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ERIC Number: EJ1112916
Record Type: Journal
Publication Date: 2016
Pages: 14
Abstractor: As Provided
ISSN: ISSN-0729-4360
The Paradigmatic Hearts of Subjects Which Their "English" Flows Through
Pilcher, Nick; Richards, Kendall
Higher Education Research and Development, v35 n5 p997-1010 2016
Much research into the use of corpora and discourse to support higher education students on pre-sessional and in-sessional courses champions subject specificity. Drawing on the work of writers such as Bakhtin [(1981). "The dialogic imagination: Four essays by MM Bakhtin" (M. Holquist, Ed.; C. Emerson & M. Holquist, Trans.). Austin: University of Texas Press] and Voloshinov [(1973). "Marxism and the philosophy of language" (L. Matejka, & I.R. Titunik, Trans.). New York: Seminar Press. (Original work published 1929)], in this article we extend this research by showing how the specific subject "context" is fundamentally linked with the "English" used within it. We first detail some of the literature related to corpus and genre studies and discuss some of the literature related to the importance of providing a context for language. We then present and discuss data from 21 interviews and five focus groups with subject lecturers to illustrate how the "English" used in the subject areas of "Design," "Nursing," "Business" and "Computing" subjects flows through what we term their "paradigmatic hearts." By "paradigmatic heart" we mean the set of values, beliefs and perceptions that represent the central or innermost engine of the subject, through which its "English" flows. In "Design" the paradigmatic heart is "visual," "philosophical" and "persuasive"; for "Nursing" it is "emotional" and "empathetic," yet also "technical"; for "Business" subjects it is "income generating," "numerical" and "persuasive"; and for "Computing" it may be "visual," "numerical" or "code-based." We demonstrate how "English" flows through the paradigmatic heart of its subject and that to remove the "English" from its subject paradigmatic heart changes its nature. Thus, we argue that if students are not being taught "English" in the context of the subject, the "English" we are teaching them will be different, and that preparation and support needs to be undertaken in the subject itself.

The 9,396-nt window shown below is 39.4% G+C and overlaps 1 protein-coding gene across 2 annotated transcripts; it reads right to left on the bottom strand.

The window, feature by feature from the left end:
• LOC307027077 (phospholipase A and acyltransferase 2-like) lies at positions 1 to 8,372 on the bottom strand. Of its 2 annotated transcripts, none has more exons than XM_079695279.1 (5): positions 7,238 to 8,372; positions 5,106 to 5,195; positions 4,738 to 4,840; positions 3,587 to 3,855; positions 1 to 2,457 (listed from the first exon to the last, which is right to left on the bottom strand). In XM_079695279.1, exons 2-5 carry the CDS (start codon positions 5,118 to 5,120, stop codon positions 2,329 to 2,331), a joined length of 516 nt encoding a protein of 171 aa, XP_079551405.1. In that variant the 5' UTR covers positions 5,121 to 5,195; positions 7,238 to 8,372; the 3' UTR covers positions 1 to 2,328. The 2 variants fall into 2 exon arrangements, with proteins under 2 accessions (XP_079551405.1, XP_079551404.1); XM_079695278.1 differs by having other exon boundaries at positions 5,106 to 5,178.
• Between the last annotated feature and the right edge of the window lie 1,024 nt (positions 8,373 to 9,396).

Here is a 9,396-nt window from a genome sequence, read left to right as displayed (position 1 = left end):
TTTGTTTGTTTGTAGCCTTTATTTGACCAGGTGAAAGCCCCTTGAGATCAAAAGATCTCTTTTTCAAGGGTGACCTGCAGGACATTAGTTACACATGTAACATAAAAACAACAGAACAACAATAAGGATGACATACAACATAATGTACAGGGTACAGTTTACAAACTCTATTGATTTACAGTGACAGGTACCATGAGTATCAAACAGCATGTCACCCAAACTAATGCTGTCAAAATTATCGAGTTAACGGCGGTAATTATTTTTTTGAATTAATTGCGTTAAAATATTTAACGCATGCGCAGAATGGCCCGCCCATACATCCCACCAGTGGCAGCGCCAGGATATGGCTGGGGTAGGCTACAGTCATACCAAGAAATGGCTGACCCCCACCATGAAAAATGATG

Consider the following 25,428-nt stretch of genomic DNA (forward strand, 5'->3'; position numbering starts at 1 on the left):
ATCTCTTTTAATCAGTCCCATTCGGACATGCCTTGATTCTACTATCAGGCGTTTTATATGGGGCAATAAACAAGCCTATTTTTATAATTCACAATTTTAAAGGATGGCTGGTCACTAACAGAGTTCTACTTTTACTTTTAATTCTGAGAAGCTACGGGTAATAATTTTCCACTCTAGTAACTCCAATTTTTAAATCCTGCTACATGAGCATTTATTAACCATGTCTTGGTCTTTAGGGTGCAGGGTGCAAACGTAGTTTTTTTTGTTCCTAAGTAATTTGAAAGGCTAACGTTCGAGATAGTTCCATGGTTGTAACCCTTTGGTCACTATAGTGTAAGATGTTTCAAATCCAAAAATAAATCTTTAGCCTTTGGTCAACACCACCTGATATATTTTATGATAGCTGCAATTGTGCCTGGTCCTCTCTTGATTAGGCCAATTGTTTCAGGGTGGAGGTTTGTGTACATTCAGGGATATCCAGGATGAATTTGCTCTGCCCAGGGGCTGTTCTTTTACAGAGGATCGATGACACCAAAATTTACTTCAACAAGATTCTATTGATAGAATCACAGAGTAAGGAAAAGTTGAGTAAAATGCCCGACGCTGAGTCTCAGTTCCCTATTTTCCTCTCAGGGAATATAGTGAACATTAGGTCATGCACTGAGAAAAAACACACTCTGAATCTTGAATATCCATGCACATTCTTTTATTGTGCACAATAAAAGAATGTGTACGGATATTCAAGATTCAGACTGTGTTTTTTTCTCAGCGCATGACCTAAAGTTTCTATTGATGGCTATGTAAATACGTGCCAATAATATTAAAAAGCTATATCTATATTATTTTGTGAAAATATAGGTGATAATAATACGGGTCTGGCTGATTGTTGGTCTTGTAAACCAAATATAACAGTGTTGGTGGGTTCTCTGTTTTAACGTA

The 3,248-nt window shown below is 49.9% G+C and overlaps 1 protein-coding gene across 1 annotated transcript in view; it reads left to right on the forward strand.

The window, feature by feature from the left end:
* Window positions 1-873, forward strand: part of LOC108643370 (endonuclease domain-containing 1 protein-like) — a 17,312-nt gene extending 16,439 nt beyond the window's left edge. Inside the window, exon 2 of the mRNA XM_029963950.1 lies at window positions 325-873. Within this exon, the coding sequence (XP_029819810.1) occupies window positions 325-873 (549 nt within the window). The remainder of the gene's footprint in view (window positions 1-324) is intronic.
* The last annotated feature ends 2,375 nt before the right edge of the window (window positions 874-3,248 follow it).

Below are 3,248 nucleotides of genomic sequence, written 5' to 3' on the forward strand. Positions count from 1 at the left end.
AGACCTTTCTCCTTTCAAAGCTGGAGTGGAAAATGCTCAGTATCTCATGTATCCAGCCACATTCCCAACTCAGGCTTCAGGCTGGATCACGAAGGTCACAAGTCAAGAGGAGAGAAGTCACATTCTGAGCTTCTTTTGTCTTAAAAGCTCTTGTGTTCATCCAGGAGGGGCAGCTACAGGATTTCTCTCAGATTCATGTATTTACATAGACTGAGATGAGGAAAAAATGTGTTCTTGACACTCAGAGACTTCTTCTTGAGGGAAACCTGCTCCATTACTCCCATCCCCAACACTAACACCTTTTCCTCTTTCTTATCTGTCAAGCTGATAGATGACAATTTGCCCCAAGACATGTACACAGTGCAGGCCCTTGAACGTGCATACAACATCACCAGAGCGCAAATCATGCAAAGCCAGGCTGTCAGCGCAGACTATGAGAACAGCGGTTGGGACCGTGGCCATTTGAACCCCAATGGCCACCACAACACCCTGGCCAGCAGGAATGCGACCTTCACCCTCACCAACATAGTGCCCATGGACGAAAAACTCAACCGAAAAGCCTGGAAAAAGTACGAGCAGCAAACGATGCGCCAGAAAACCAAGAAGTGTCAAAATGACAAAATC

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Publication Type: Journal Articles; Reports - Research
Education Level: Higher Education; Postsecondary Education
Audience: N/A
Language: English
Sponsor: N/A
Authoring Institution: N/A
Grant or Contract Numbers: N/A